After two years of discussion and debate on this issue, even if we cannot agree with the Opposition on the right delivery model, I hope that we can agree that we need to take a positive step forward. On the “pause to reflect” point made by the noble Lord, Lord Hutton, I do not believe that we are rushing into this measure. We first consulted more than two years ago and followed up with two policy papers. We also held extensive discussions with industry and consumer groups within that period. I urge the noble Lords to withdraw their amendment to allow us to work together, and work with industry, to make automatic transfers a reality.

Baroness Sherlock: My Lords, I thank all noble Lords who have contributed to what has been another classic House of Lords debate. I particularly thank my co-signatories to this amendment, my noble friends Lord Hutton and Lady Drake. The Minister referred at the outset to a pantheon of pensions expertise, and indeed it has been. The noble Lord, Lord Bates, joked in Grand Committee that the Pensions Commission was almost quorate since two of its three members were gathered there. I say to the Minister, as I said then to the noble Lord, Lord Bates, that if I were sitting where he was and this pantheon was sitting opposite me and telling me that I was wrong, I would be pausing, just as my noble friend Lord Hutton suggested.

A number of arguments have been made today. The Minister says that the Government have been discussing this for two years but this House has not. When we discussed it in Grand Committee, I do not recall hearing a single supportive speech for pot follows member. I am glad that the researchers of the noble Lord, Lord Stoneham, moved him from his position then to the position that he articulated so clearly today, but I do not think that anyone in this House has heard those arguments made until today. I am glad that we have

26 Feb 2014 : Column 948

heard them, and very glad that the Minister has been doing work with the industry to get it ready to deliver what will be this Act. However, it is still a Bill; it is not an Act and this House has every right to make its own decisions. Whatever decisions Parliament makes, I have no doubt that at that point the Minister and his colleagues will go out there to deliver.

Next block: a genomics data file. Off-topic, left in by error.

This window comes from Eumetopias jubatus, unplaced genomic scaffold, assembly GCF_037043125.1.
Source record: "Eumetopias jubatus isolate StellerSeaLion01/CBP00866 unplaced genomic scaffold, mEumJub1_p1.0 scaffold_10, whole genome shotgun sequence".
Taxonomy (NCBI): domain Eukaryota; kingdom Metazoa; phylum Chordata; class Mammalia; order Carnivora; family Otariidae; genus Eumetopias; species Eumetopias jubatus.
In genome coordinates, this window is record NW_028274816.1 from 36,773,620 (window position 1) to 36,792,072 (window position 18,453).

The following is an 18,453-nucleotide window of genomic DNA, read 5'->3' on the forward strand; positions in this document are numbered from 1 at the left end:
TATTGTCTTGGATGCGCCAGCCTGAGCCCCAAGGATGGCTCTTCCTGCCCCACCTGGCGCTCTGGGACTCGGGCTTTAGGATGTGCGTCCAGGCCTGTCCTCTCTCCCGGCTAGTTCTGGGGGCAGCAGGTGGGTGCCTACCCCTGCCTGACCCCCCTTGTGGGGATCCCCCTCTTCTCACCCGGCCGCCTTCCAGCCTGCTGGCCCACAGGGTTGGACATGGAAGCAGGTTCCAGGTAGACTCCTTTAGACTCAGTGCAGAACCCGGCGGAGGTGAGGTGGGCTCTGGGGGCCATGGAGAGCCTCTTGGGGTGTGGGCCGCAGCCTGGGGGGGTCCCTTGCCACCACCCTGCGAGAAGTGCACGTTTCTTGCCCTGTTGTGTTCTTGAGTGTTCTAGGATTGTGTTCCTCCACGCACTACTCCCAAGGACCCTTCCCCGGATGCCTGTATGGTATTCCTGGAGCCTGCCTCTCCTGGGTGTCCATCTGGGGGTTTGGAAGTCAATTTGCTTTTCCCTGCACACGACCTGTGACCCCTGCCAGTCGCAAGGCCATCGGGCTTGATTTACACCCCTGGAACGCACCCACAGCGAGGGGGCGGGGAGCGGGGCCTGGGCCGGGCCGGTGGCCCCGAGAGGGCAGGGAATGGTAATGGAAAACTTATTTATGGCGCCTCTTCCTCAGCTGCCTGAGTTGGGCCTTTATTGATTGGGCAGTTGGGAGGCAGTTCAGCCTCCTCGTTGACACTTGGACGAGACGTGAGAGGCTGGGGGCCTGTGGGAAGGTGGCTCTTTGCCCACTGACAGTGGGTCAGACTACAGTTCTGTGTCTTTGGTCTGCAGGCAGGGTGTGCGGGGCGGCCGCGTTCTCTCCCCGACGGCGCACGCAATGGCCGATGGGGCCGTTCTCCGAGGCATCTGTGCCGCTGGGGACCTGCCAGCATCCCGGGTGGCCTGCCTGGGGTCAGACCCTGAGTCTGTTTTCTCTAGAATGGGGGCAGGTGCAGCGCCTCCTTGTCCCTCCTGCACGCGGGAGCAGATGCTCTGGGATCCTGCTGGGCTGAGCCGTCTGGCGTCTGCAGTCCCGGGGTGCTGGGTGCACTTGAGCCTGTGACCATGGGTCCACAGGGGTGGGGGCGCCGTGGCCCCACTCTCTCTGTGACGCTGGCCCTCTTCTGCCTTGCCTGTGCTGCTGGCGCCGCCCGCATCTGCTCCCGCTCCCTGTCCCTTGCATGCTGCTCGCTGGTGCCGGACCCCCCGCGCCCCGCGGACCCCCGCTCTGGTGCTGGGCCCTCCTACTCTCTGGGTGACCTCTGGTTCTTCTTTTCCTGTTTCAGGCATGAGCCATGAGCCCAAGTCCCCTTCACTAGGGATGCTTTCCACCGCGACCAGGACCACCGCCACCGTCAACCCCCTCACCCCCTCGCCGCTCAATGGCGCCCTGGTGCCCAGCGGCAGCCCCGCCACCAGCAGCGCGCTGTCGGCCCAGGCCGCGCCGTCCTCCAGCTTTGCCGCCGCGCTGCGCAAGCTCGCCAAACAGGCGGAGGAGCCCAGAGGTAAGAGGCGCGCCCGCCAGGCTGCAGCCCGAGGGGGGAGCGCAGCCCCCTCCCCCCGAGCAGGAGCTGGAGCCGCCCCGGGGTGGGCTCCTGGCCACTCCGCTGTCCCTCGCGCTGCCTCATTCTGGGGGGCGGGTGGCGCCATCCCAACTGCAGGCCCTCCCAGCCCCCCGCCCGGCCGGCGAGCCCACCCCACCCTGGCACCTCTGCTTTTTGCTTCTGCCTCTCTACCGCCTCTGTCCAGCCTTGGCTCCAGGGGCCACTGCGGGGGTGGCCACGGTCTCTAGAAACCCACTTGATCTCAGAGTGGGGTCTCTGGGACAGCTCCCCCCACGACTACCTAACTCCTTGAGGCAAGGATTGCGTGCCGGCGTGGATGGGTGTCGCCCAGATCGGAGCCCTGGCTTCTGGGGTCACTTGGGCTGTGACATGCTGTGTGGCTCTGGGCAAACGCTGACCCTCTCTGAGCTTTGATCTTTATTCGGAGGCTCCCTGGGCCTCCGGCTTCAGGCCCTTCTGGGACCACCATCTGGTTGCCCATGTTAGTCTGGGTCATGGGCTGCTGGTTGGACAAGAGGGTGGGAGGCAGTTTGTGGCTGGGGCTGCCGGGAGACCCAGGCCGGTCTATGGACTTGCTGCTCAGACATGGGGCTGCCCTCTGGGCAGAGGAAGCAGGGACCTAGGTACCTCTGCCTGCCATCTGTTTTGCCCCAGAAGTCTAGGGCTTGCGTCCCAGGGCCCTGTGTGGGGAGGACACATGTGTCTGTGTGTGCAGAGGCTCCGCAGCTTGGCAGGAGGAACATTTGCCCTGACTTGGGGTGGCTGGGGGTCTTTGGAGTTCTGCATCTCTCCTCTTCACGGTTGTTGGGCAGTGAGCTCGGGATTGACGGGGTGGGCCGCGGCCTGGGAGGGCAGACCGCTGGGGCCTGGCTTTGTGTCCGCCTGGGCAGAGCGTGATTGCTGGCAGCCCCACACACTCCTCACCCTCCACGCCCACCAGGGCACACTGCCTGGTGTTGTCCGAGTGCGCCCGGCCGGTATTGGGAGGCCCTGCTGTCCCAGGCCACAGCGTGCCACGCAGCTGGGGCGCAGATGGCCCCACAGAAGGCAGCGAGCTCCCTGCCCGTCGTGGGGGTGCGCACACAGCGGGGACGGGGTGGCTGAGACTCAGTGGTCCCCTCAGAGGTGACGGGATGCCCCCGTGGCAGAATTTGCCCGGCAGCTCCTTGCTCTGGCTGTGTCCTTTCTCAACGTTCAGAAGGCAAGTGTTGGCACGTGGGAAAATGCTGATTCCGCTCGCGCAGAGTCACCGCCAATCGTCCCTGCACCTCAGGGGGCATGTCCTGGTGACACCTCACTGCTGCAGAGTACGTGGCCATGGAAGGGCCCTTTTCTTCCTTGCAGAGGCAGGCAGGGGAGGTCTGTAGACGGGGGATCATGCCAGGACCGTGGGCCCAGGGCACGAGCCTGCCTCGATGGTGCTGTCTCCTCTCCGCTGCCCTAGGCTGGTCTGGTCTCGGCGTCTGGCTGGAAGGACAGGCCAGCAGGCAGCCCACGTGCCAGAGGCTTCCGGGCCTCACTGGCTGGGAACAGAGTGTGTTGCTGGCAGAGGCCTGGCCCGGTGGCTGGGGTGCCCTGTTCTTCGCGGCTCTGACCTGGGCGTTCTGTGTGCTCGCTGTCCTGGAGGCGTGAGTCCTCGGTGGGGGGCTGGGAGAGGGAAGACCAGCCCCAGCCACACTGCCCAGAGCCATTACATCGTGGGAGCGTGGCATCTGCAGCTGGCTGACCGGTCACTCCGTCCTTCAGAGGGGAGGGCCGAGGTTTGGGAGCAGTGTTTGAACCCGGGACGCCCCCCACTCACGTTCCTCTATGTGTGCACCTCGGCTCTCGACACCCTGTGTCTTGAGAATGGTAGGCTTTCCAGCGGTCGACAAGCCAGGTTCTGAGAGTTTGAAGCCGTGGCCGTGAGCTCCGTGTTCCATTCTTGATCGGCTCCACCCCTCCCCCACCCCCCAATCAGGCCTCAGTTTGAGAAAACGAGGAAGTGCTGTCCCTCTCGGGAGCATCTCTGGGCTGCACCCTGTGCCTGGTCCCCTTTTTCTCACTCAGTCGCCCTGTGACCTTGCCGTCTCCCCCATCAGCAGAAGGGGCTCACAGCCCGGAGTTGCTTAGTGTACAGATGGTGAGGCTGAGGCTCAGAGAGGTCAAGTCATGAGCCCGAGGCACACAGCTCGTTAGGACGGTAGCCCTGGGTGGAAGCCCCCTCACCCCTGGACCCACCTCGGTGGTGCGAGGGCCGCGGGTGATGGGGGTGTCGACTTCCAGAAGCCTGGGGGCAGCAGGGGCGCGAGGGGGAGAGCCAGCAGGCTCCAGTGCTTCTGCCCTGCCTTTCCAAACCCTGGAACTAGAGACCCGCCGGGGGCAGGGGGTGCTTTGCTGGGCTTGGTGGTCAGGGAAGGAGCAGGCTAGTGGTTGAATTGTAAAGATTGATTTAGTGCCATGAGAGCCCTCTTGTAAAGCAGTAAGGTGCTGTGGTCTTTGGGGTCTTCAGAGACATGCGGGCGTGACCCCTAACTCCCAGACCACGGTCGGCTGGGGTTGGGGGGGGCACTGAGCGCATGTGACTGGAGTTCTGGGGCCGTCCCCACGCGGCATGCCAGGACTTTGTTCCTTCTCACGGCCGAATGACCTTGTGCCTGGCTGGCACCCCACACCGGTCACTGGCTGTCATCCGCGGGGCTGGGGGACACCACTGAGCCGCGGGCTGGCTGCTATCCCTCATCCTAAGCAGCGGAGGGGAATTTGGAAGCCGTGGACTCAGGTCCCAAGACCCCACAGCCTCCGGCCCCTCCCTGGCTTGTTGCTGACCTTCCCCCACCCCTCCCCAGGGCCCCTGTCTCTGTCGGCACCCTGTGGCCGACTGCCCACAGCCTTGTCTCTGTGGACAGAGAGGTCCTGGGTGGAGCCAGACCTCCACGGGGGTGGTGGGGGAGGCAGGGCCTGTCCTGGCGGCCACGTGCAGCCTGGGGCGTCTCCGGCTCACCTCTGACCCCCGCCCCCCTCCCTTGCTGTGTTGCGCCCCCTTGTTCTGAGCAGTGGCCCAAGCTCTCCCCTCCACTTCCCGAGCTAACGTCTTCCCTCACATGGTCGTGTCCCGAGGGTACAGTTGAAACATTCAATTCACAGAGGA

What arguments have we heard today against our enabling amendment? First, we have heard that it is not clear what the choice is. Well, that is the point: the amendment says to the Government, “Go back and think again. We will work with you if necessary, but think again”. It is said that there will be a delay. Yes, there will be a delay, but the wrong thing would be to rush ahead and make a decision because you want it now, if the consequences would be very serious because it is the wrong decision. This is too serious to rush into. A lot of criticisms have been made so far. For example, the Minister says that the way in which this amendment is constructed would leave the choice of the aggregator with the outgoing employer. If the Minister looks again at Amendment 23J, he will find in fact that it says that regulations may do one of two things. There is a big “or” between the two; it is either push or pull. Everything about these amendments is constructed to say that we recognise there are choices to be made but think that the Government have not given enough thought to what should be the right way forward for consumers.

We have heard nothing to counter the arguments made across the Benches here. What about all those who leave employment? What about the self-employed, who make up the fastest-growing sector: where do their pension pots go? What happens to the pension pot of the seasonal cricketer mentioned by the noble Lord, Lord Turnbull? I am sorry, but I live in Durham and our cricketers are mostly in the England teams, so I cannot advise him there. However, I can tell him that that person would really struggle under pot follows member. What about all those people in mini-jobs who will find themselves in a position of not having a single employer? Much has been said about the relationship between employer and employee, but the truth is that every model of pension scheme struggles with employee engagement. As the noble Lord, Lord Flight, pointed out, the whole point of this is that it addresses only the position of those who make no active choice themselves, yet those are the people to whom the state owes the greatest responsibility. These are the people whose funds we are moving, without their explicit consent, from one employer to another.